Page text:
The core function of a switch is to serve as a centralized appliance providing network access and connectivity to enterprise devices. Companies began upgrading their hubs to Ethernet switches starting some twenty years in order to improve network performance. This was achieved by the fact that rather than broadcast all data as hubs did, switches allow for port-to-port communication so that multiple devices can communicate with one another simultaneously. Switches back then were “rack it and forget it” like devices that once powered on, pretty much ran configuration free. All of that has changed today as enterprises can have thousands of devices within a single LAN, running multiple types of traffic running at different priority levels.
Isolating and Prioritizing Traffic through VLANs
Not all network traffic is the same. Some traffic is latency tolerant while others are not. For instance, imagine the CEO of the company initiating an important conference call at the same time a bookkeeper starts a print job involving more than a thousand pages. Both of these data streams would compete with each other, creating disruptions within the streaming VoIP conversation. In order to avoid this predicament and ensure the continuous uninterrupted flow of voice streaming, VoIP traffic should be isolated. This is done by configuring VLANs, which are available on most enterprise ready switches.
VLANs are created on all involved switches and then assigned to designated ports through the process of tagging and untagging ports. A port can be either an access port or a trunk port. An access port accommodates a single device such as a computer, printer, VoIP phone or wireless access point. A device becomes a member of a VLAN by simply plugging into its assigned port. Trunk ports are the ports that connect to other network infrastructure devices such as switches and routers. They are the pipelines that carry multiple VLAN traffic and distribute it to other parts of the enterprise. Devices only communicate within their own VLANs.
At the very least, most companies require multiple VLANs in order to accommodate their VoIP systems. Another popular use is to separate wireless traffic from traditional desktop traffic or further separate the management chatter of wireless AP’s that communicate with each other or a centralized management appliance. Many SMB enterprises can easily have a half dozen or more VLANs configured for their enterprises.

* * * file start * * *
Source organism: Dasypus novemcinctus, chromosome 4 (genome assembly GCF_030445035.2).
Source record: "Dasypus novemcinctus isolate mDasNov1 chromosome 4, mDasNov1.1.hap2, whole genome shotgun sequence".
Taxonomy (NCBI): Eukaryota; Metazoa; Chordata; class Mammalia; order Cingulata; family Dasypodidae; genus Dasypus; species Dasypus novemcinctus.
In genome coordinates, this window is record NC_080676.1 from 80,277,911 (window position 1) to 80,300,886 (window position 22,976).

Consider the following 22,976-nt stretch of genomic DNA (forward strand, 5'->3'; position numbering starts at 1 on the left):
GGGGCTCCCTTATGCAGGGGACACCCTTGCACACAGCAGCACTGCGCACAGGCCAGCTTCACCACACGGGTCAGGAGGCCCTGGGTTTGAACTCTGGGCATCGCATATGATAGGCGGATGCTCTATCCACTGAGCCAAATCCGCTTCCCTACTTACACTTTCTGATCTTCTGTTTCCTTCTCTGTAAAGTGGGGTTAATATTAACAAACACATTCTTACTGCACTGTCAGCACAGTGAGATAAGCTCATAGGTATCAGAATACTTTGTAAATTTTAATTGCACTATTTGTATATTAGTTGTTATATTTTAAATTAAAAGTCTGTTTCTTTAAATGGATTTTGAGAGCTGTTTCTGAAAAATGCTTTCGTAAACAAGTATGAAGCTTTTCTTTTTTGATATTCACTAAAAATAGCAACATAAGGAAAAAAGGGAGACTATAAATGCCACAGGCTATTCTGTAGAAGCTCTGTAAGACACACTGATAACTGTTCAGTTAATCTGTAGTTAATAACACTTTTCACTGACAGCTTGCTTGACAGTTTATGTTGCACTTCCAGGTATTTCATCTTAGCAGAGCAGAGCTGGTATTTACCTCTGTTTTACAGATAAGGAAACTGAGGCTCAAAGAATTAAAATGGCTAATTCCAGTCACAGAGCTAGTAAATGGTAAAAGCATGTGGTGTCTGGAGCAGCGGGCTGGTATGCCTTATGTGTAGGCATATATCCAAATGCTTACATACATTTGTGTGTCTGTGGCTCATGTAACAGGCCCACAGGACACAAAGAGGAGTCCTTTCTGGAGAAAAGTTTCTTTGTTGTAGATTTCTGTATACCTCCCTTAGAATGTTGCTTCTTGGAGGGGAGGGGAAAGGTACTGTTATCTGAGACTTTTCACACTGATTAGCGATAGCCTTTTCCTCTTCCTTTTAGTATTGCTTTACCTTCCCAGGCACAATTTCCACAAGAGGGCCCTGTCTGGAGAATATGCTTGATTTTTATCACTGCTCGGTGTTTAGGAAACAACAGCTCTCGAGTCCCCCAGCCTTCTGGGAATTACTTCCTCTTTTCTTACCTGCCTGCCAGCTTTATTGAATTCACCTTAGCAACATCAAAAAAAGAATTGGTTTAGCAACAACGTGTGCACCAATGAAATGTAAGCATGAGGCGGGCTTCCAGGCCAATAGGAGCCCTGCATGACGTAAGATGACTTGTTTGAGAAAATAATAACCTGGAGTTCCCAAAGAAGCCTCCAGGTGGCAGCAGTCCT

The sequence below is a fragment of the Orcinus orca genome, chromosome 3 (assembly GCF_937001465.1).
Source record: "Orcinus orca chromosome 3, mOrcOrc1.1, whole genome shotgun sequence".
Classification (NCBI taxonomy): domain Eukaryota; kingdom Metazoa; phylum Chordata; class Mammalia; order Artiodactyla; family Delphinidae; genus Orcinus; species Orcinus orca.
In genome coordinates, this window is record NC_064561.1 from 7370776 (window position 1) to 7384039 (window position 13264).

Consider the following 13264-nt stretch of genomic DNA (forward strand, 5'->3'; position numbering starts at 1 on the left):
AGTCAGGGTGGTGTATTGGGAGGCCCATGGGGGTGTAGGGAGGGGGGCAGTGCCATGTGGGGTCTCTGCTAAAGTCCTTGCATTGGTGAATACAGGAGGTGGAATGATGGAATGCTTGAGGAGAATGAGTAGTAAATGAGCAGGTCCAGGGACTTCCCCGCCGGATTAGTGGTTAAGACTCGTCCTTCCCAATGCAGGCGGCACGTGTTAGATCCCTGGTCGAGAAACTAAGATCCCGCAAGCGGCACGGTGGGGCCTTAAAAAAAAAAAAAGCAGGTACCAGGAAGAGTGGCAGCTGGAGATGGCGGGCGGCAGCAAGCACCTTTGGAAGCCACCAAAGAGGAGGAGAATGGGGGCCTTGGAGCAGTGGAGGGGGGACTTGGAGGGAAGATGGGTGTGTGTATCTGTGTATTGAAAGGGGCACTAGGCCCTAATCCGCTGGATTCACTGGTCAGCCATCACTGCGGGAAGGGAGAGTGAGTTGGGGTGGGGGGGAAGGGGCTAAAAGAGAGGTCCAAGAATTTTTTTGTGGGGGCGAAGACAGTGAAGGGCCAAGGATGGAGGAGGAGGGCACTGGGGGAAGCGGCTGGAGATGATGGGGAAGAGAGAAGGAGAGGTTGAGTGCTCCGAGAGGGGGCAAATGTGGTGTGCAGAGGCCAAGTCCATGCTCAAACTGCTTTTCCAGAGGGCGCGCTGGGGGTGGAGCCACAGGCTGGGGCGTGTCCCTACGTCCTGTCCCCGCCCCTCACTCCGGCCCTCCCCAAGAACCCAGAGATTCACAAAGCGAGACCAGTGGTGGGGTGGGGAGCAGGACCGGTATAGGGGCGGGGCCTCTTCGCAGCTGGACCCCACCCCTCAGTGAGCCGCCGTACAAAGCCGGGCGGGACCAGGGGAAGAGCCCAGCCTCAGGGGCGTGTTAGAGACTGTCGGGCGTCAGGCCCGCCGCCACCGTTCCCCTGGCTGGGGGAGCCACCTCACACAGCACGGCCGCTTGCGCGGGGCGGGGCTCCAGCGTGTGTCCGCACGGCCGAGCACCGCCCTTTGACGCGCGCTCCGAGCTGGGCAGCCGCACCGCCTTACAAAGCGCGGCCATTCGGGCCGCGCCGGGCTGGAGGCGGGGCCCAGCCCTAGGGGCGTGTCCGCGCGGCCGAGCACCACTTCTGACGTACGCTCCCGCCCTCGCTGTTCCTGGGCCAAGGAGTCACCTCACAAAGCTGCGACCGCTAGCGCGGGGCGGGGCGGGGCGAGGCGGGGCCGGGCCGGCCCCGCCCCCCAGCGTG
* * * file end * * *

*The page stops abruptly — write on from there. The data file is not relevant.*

Multiple Topology Switch Types
Large enterprises today are not a flat plane network but are made up of multiple distributive layers connecting multiple sites, each site made up of multiple closets (MDFs and IDFS) that are interlaced throughout in order to ensure proper attenuation rates. For instance, a large public high school may have six IDFs that then feed into an MD that hosts the WAN connection. As a result, the enterprise requires multiple types of switches depending on the required functionality. For instance:
- Each closet contains access switches, which provide connectivity to traditional workstations and printers.
- Some closets will require PoE switches to provide power to devices such as wireless access points, digital cameras and VoIP phones.
- Each closet requires one switch to serve as its local core switch that connects to the core switch in the MDF through a trunk ports that can accommodate multiple types of media connectors (fiber or Ethernet). The MDF core switch then sends all outgoing traffic to the WAN connection or router. An MDF core switch must be robust and is often times a layer 3 switch that can perform basic routing as well.
- With all traffic being routed to it, the datacenter requires a high performance fault tolerant core switch to handle the insatiable workloads. While most switches throughout the enterprise will be fixed port switches, a datacenter core switch is usually of a modular design in order to maximize flexibility and future growth. A modular switch allows for hot swappable expansion modules to accommodate different types of ports, media types and even wireless managers and firewalls. These switches usually have dual power supplies too for redundancy.
The Need for 10 GB
The demand for increased bandwidth keeps continues to grow exponentially. It wasn’t long ago that 100 MB access ports were more than enough to accommodate the workloads of users. Access ports today are a gigabyte by default with trunk ports built for multigigabit bandwidth. What’s more, virtual host switches that accommodate a dozen or more virtual servers require 10 GB today ports today and it is becoming commonplace to find 10 GB core access switches for virtual environments in the modern day enterprise. In fact, the largest datacenters that host cloud infrastructures are even utilizing 40 GB switches today.
Don’t Go It Alone
Enterprises today require a switch expert to design optimal layer 2 infrastructures. Many businesses turn to managed service providers who have expertise in this field to design, implement and manage switch environments for their clients. If your business is located in the Houston area, turn to NSC where we have the experience and knowledgebase to ensure your switch infrastructure can deliver the performance your enterprise needs, now and the foreseeable future.